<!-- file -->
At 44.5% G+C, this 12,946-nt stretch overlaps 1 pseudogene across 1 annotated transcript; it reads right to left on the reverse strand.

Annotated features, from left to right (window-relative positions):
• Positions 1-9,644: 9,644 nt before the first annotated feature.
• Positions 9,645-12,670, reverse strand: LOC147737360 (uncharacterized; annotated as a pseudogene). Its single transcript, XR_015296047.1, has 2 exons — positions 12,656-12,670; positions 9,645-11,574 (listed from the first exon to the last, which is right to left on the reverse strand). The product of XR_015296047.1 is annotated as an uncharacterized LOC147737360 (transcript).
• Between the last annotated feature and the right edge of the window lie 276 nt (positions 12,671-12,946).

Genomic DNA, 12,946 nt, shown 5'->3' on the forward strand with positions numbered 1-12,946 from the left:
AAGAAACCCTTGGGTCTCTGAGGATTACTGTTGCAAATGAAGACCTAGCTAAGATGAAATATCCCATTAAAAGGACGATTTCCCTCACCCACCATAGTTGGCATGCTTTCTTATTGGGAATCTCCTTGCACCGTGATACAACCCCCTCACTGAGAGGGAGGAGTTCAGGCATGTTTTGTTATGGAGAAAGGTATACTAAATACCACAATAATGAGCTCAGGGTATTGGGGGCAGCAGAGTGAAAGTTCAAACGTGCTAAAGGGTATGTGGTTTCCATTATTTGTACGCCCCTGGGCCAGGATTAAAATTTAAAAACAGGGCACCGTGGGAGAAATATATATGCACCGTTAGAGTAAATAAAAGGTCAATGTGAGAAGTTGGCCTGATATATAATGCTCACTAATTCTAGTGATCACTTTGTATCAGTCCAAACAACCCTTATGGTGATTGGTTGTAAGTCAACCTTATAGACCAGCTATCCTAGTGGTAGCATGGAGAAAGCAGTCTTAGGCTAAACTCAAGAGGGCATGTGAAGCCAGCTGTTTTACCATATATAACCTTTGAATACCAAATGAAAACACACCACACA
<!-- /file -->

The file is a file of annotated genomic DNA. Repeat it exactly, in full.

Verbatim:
At 44.5% G+C, this 12,946-nt stretch overlaps 1 pseudogene across 1 annotated transcript; it reads right to left on the reverse strand.

Annotated features, from left to right (window-relative positions):
• Positions 1-9,644: 9,644 nt before the first annotated feature.
• Positions 9,645-12,670, reverse strand: LOC147737360 (uncharacterized; annotated as a pseudogene). Its single transcript, XR_015296047.1, has 2 exons — positions 12,656-12,670; positions 9,645-11,574 (listed from the first exon to the last, which is right to left on the reverse strand). The product of XR_015296047.1 is annotated as an uncharacterized LOC147737360 (transcript).
• Between the last annotated feature and the right edge of the window lie 276 nt (positions 12,671-12,946).

Genomic DNA, 12,946 nt, shown 5'->3' on the forward strand with positions numbered 1-12,946 from the left:
AAGAAACCCTTGGGTCTCTGAGGATTACTGTTGCAAATGAAGACCTAGCTAAGATGAAATATCCCATTAAAAGGACGATTTCCCTCACCCACCATAGTTGGCATGCTTTCTTATTGGGAATCTCCTTGCACCGTGATACAACCCCCTCACTGAGAGGGAGGAGTTCAGGCATGTTTTGTTATGGAGAAAGGTATACTAAATACCACAATAATGAGCTCAGGGTATTGGGGGCAGCAGAGTGAAAGTTCAAACGTGCTAAAGGGTATGTGGTTTCCATTATTTGTACGCCCCTGGGCCAGGATTAAAATTTAAAAACAGGGCACCGTGGGAGAAATATATATGCACCGTTAGAGTAAATAAAAGGTCAATGTGAGAAGTTGGCCTGATATATAATGCTCACTAATTCTAGTGATCACTTTGTATCAGTCCAAACAACCCTTATGGTGATTGGTTGTAAGTCAACCTTATAGACCAGCTATCCTAGTGGTAGCATGGAGAAAGCAGTCTTAGGCTAAACTCAAGAGGGCATGTGAAGCCAGCTGTTTTACCATATATAACCTTTGAATACCAAATGAAAACACACCACACA